Many people, including many members of the medical profession are confused about dementia and its relationship to Alzheimer’s disease.
If you consult the World Health Organisation (WHO) International Classification of Diseases it says that Dementia is classified as an “organic mental disorder” namely one caused by damage to the brain, as distinct from schizophrenia which is a disorder of the mind. For diagnosis of dementia the WHO require evidence of:
- A decline in memory, which can be “mild”, “moderate” or “severe” and
- A decline in other cognitive abilities characterized by deterioration in judgement and thinking, such as planning and organising and again this deterioration can be graded “mild”, “moderate” or “severe.”
However, the full WHO definition is not easy reading except for scientists so here are some shorter definitions.
Dementia is a condition that some people develop in old age. This is characterised by confusion and memory problems and its effect on the individual affected is determined by the degree of severity of the dementia, their personality before the dementia developed and by their social circumstances and support.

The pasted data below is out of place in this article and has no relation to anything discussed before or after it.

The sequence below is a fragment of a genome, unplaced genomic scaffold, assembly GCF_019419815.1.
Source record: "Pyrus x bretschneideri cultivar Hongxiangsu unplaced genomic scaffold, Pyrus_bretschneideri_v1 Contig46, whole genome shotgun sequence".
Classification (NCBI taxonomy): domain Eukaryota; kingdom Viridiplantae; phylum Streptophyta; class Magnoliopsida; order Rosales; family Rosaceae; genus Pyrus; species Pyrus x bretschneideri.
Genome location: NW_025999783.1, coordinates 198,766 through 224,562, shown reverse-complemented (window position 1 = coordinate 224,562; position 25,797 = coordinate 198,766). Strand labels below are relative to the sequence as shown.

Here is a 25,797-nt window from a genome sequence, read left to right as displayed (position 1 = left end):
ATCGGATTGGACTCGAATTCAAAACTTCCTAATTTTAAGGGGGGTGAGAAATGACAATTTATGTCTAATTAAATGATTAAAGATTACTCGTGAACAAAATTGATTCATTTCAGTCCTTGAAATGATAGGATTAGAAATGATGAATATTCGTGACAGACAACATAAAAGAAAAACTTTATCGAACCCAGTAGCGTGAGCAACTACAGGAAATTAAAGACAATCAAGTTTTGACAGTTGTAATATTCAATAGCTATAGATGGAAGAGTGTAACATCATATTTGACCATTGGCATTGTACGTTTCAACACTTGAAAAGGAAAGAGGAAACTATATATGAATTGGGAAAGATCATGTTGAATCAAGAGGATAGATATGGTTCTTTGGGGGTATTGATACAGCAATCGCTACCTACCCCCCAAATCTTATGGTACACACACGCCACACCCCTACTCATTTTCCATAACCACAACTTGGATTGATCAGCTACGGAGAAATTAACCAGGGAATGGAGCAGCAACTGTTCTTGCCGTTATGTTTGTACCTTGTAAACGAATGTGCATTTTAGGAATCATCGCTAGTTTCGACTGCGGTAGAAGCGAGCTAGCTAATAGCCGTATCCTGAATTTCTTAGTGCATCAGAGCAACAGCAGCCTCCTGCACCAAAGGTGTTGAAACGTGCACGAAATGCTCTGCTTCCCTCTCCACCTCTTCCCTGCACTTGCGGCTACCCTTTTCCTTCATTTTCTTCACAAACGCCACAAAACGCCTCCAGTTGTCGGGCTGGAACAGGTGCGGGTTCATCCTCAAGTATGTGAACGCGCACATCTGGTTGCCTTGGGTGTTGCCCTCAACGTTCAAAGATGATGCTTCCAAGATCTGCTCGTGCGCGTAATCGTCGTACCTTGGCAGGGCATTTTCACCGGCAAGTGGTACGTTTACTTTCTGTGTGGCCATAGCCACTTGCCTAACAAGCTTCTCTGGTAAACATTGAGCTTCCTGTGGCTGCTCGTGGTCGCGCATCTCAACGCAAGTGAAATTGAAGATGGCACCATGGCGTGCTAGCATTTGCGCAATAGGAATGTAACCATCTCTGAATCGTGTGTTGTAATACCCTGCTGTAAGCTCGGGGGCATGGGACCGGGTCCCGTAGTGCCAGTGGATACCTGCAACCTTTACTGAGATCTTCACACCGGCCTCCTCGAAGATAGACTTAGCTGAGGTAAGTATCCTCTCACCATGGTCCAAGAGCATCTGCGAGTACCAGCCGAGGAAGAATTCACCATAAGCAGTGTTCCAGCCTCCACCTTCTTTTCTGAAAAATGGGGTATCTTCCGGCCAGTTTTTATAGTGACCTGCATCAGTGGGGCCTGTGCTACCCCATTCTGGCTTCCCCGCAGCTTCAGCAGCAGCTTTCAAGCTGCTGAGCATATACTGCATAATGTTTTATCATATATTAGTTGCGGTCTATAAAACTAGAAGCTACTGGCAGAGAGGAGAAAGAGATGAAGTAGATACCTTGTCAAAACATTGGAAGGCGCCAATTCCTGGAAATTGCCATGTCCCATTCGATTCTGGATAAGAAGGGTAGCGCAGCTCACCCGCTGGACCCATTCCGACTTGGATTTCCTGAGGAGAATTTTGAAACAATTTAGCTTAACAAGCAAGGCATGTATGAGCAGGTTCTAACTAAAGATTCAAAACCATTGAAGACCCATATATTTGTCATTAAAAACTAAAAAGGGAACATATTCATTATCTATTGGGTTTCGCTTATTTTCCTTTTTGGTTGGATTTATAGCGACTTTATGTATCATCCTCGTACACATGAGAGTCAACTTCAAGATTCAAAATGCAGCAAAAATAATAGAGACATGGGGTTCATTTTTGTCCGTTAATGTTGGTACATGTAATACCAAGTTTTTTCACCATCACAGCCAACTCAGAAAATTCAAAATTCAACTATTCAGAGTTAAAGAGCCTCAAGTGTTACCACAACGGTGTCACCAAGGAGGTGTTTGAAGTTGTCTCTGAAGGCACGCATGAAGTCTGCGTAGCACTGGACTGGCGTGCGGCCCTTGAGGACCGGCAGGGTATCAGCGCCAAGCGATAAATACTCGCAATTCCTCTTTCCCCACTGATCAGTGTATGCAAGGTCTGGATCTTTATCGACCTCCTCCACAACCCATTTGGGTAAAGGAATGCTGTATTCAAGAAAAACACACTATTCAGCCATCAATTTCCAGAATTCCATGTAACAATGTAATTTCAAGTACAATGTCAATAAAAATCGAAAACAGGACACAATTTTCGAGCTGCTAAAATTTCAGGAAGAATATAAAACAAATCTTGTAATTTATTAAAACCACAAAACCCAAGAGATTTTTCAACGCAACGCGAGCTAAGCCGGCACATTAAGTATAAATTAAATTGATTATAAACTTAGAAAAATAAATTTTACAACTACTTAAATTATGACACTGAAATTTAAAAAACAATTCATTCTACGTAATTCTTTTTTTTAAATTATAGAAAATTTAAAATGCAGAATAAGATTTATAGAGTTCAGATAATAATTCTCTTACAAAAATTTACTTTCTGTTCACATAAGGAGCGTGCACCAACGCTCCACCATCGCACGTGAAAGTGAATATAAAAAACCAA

Alzheimer’s Disease is a disease of the brain of unknown cause and is one of the principal causes of dementia but it seems that there are some people who do develop Alzheimer’s Disease but who develop no symptoms of dementia.
Vascular dementia is the other principal cause of dementia and results from impairments of the supply of oxygen rich blood to the brain, due to disease affecting the arteries of the brain. These two conditions often occur together.
The relationship between these three conditions is best explained with a diagram.
The other causes of dementia are a set of less common diseases such as Picks Disease or some types of Parkinson’s Disease.
There is one more term which we need to explain that you may see in the newspapers or on the web – Mild Cognitive Impairment.
Mild Cognitive Impairment (MCI)
This is a more problematic term.
The American Alzheimer’s Association and the Alzheimer’s Societies of Canada and the UK define it as a disorder that:
- causes more serious cognitive changes than are observed in normal ageing but are
- changes not severe enough to interfere with daily life or independent function.
The Alzheimer’s Society UK emphasises that the benefit of diagnosing MCI is that the person can be helped to reduce the risk of developing dementia. The diagnosis of MCI does not mean that the person will develop dementia but that, in the words of the American Association they are “more likely to develop Alzheimer’s or other dementias than people without MCI.” but the Canadian Society also points out that some people with MCI will improve.